Wednesday, June 21, 2006

And he had a stubborn son

Ahaziah king of Israel (not to be confused with a king of Judah by the same name) injured himself in a fall.
So he sent messengers, saying to them, "Go consult Baal-Zebub, the god of Ekron, to see if I will recover from this injury."

But the angel of the Lord said to Elijah the Tishbite, "Go up and meet the messengers of the king of Samaria and ask them, 'Is it because there is no God in Israel that you are going off to consult Baal-Zebub, the god of Ekron?' Therefore this is what the Lord says: 'You will not leave the bed you are lying on. You will certainly die!'" So Elijah went.

from 2 Kings 1
Whenever I read this passage, I keep hoping that the king will say, "D'oh! Let me inquire of a prophet of the Lord instead!" But the words don't change; no matter how many times I read it, Ahaziah always does the same thing: he sends a captain with 50 men to arrest Elijah. When they are all killed, he sends another captain with another 50. And another.

Why does he do that? I'm sure he didn't wake up that morning and say to himself, "Today I've decided to deny reality, pursue false gods, and ignore good advice." Rather, like his father, he surrounded himself with the wrong advisers, then he believed them.

Anyway, look at this third captain. Rather than telling Elijah, "the king says, 'Come down!'" the third captain begs him to spare his life. The lovely Carol remarked on how wise this captain was. He couldn't just refuse the king's order, but he wasn't insane either. (I heard somewhere that insanity consists in doing the same thing and expecting different results.) So he took a wiser approach than the previous captains. This approach actually worked; Elijah went with him.

Effectively, the king told this 3rd captain: "Yeah, two captains and 100 soldiers have all died trying to arrest this guy, but I want you to take another 50 and do what they couldn't."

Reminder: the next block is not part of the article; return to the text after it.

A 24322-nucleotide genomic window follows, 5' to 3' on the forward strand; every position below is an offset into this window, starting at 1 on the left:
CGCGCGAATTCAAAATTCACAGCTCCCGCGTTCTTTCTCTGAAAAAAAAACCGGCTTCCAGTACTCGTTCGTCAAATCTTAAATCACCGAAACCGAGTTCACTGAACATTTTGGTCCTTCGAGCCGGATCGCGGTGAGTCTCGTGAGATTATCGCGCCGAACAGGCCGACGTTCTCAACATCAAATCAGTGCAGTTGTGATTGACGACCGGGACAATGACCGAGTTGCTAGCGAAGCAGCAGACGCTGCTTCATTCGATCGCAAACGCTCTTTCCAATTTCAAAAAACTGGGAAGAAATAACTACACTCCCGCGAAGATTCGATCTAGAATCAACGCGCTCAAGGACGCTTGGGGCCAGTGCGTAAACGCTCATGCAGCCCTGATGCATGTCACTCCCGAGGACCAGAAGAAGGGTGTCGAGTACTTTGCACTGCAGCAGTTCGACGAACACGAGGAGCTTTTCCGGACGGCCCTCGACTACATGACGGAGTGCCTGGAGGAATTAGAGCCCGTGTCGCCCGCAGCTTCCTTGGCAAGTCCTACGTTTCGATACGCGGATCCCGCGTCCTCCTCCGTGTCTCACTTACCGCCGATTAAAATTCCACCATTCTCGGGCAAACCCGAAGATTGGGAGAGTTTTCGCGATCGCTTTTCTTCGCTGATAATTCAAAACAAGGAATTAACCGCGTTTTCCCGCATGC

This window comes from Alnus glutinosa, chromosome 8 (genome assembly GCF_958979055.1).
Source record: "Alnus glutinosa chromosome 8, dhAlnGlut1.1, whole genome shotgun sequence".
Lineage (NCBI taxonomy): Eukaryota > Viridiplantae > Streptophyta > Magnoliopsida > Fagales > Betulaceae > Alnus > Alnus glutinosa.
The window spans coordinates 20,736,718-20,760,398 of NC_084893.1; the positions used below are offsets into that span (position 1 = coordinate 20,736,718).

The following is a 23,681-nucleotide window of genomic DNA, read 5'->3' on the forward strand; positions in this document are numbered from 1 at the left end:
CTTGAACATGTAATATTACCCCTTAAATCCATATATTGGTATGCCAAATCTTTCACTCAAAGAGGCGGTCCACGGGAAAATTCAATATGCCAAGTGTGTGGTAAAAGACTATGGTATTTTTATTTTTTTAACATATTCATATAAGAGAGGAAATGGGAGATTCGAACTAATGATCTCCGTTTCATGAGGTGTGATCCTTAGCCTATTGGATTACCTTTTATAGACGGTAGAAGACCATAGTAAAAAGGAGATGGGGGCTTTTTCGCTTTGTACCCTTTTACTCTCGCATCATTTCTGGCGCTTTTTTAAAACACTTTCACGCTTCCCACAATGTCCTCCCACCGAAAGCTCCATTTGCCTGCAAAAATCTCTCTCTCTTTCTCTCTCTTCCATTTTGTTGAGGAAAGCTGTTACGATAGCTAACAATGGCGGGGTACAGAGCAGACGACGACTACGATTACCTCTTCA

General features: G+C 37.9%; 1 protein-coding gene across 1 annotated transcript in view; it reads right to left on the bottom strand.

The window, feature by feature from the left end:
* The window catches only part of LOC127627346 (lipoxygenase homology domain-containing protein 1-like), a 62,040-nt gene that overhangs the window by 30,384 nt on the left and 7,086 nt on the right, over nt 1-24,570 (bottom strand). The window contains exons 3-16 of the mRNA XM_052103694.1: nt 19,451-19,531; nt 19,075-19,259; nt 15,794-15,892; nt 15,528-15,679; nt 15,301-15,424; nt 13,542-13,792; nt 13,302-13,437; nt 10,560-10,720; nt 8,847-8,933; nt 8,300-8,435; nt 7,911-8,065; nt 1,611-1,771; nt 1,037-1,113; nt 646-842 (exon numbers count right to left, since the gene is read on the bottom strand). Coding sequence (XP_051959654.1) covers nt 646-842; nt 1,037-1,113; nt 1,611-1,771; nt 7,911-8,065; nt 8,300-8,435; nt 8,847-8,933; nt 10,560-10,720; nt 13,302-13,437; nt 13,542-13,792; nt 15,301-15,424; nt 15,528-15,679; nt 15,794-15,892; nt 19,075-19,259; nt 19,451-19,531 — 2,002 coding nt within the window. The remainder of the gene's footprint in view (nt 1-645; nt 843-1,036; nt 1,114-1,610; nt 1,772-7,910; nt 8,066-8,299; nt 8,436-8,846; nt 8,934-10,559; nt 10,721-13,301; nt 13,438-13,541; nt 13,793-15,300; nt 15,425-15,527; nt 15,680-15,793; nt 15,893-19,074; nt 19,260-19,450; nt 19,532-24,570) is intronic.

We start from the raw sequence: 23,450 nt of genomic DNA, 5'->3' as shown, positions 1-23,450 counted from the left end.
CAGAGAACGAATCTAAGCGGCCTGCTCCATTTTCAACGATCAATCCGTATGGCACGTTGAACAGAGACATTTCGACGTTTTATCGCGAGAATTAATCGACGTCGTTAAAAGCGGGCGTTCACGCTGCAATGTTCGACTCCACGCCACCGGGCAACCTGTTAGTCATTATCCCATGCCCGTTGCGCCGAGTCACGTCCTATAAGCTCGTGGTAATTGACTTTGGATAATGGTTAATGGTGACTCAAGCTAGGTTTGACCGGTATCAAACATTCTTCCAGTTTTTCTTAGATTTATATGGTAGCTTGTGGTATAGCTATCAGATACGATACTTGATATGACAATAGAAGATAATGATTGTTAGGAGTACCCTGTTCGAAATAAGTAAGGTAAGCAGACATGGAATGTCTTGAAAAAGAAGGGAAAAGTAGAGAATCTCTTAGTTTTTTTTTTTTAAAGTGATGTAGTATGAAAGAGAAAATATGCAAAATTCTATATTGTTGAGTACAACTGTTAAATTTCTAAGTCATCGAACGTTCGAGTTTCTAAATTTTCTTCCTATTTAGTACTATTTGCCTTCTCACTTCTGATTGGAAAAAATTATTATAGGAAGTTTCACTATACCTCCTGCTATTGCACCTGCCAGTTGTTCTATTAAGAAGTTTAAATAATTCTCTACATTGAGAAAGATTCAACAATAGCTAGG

Sometimes engineers are told by their bosses to do the "impossible": "Two teams have tried and failed to produce this project; now you get to try." What do you do if you're the engineer? Maybe you could go to a startup or something, but you may have some really good reasons why not. Maybe thousands of reasons -- or if you're really hot or really lucky, hundreds of thousands of reasons. So you need a wiser approach. Exactly what that would be for you, I won't venture to say, but this captain found a creative way to do what he was told and yet stay alive. (I have to wonder about the 2nd captain, though.)

Anyway, Elijah goes with this 3rd captain, and delivers his message in person. Somehow I get the picture that Ahaziah could have, even at this point, repented -- like his father did:
When Ahab heard these words, he tore his clothes, put on sackcloth and fasted. He lay in sackcloth and went around meekly. Then the word of the Lord came to Elijah the Tishbite: "Have you noticed how Ahab has humbled himself before me? Because he has humbled himself, I will not bring this disaster in his day, but I will bring it on his house in the days of his son."
1 Kings 21.27-29
But Ahaziah didn't, and more's the pity.

The fact that we end up with two stories of stubbornness, one pretty much right after the other, suggests to me that this may be an important theme: not just stubbornness, but a stubborn insistence on pursuing false gods.

Do you or I do that? Of course we don't "worship false gods," but speaking for myself, I've done things I think will make me feel good about myself -- which may be the moral equivalent in the modern-day industrial-prosperity-based society we live in. Not that there's anything wrong with wanting to do a good job, to do something that feels good to accomplish -- but we get in trouble by pursuing that instead of pursuing God.

revised 6/25

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